Fourteen years ago when A. was a baby her father and I didn’t have much experience with babies nor were we familiar with different methods of parenting. Most of our information came from pop culture. We’d recalled an episode of Mad About You which centered around the parents training their baby to sleep at night by letting it cry alone in a darkened room. I remember how difficult it was for them going against their desire to go to the heartbreaking screams of their child. I remember how relieved they felt when the baby finally settled into slumber. They’d won. In real life, we didn’t win. When we tried it, I couldn’t escape the feeling of horrible guilt, that with every minute, my child was losing trust in me to provide for and comfort her. I’m so glad I lost that battle. What I gained in losing was a deeper connection with my natural instinct and ability to connect with, rather than train my child.
Ten years later when my second child was born, my parenting instincts were more finely tuned. I’d also had some decent science to back up a lot of my decision. Here’s An article on The Dangers of Cry It Out
And here are my personal reasons for not practicing CIO:
I’m not against it so that I have more intelligent, less anxious, and independent children- and I haven’t noticed they are more so. I responded to my babies cries because it felt intuitively wrong not to, because I knew they didn’t understand the world or how to soothe themselves, because I think babies deserve to be comforted not trained like pets to behave, because I LOVE holding my babies anytime day or night, because I felt like they would learn they couldn’t depend on me to care for them and help them thru any situation, because I didn’t want them to grow up thinking they were alone in this world, because babyhood is relatively short and I want to savor every chance to give them the cuddles they deserve, because I had children knowing that it would change me and my routines, because I knew they didn’t cry to inconvenience me but because they needed something and needed someone to provide it, because there is absolutely nothing wrong with a baby who wakes and wants to be with the sounds and smells and movements of its caregiver rather than alone in a quiet room.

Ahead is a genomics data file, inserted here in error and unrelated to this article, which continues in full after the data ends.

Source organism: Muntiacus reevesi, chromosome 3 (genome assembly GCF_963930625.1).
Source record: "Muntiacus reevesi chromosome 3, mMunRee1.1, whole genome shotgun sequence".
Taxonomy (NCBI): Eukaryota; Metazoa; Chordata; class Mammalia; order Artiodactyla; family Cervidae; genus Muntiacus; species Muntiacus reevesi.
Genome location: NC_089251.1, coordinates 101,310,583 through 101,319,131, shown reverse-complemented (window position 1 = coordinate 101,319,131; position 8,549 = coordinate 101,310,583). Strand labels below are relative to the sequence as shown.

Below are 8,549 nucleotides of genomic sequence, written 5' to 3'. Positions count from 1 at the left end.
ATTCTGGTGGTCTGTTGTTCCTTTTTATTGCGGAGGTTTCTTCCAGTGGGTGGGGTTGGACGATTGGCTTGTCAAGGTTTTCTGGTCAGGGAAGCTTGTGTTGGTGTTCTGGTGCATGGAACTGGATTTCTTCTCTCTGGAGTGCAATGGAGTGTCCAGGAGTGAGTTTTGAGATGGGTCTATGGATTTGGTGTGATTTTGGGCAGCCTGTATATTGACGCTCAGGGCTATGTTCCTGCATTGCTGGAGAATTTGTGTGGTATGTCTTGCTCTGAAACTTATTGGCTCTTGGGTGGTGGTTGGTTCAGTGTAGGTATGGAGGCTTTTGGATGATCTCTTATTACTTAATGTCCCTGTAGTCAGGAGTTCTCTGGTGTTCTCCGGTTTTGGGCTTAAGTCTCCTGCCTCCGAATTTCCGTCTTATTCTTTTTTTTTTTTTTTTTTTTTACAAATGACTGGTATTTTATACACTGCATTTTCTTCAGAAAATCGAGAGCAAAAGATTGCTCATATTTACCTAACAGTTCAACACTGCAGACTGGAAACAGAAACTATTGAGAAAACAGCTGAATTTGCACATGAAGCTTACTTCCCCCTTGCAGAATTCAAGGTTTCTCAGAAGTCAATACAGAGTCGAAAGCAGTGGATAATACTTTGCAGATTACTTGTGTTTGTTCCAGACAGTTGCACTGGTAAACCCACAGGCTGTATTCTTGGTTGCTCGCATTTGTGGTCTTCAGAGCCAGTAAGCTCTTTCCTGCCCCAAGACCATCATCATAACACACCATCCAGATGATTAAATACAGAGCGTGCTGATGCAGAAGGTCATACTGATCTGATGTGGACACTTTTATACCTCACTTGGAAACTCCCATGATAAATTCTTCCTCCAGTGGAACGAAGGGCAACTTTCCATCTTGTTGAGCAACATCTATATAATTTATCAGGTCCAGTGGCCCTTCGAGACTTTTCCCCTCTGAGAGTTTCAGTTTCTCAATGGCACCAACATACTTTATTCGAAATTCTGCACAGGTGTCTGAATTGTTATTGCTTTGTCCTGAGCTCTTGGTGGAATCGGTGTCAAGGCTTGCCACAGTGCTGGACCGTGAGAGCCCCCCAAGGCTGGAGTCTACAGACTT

Series disclaimer:my answer to anyone who want to argue it or thinks I’m shaming parents who have chosen CIO: Do I think its wrong for you to let your baby cry it out? What the eff does it matter what I think…If what you want for you and your kids is what you are achieving then it doesn’t matter what I think or how I raise my kids. This series (hell this whole blog) is about ME and how I raise my kids, how we live, and what makes us happy.